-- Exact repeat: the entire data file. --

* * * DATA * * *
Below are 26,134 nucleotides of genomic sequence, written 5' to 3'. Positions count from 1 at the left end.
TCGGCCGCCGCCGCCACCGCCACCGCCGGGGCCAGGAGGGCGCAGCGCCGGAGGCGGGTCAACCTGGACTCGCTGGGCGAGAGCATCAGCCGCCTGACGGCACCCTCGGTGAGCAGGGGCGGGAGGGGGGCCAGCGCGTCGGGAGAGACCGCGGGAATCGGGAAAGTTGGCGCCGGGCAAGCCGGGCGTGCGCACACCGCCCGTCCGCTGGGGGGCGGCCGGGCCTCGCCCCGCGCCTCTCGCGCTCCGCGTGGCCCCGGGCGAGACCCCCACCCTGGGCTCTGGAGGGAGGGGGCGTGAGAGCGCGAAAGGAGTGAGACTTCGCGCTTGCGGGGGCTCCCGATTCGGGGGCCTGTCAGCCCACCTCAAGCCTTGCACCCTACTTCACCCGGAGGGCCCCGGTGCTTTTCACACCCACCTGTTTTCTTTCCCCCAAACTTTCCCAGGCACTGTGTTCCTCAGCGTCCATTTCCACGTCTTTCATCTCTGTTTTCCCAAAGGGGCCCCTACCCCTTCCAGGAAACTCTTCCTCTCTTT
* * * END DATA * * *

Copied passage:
Below are 26,134 nucleotides of genomic sequence, written 5' to 3'. Positions count from 1 at the left end.
TCGGCCGCCGCCGCCACCGCCACCGCCGGGGCCAGGAGGGCGCAGCGCCGGAGGCGGGTCAACCTGGACTCGCTGGGCGAGAGCATCAGCCGCCTGACGGCACCCTCGGTGAGCAGGGGCGGGAGGGGGGCCAGCGCGTCGGGAGAGACCGCGGGAATCGGGAAAGTTGGCGCCGGGCAAGCCGGGCGTGCGCACACCGCCCGTCCGCTGGGGGGCGGCCGGGCCTCGCCCCGCGCCTCTCGCGCTCCGCGTGGCCCCGGGCGAGACCCCCACCCTGGGCTCTGGAGGGAGGGGGCGTGAGAGCGCGAAAGGAGTGAGACTTCGCGCTTGCGGGGGCTCCCGATTCGGGGGCCTGTCAGCCCACCTCAAGCCTTGCACCCTACTTCACCCGGAGGGCCCCGGTGCTTTTCACACCCACCTGTTTTCTTTCCCCCAAACTTTCCCAGGCACTGTGTTCCTCAGCGTCCATTTCCACGTCTTTCATCTCTGTTTTCCCAAAGGGGCCCCTACCCCTTCCAGGAAACTCTTCCTCTCTTT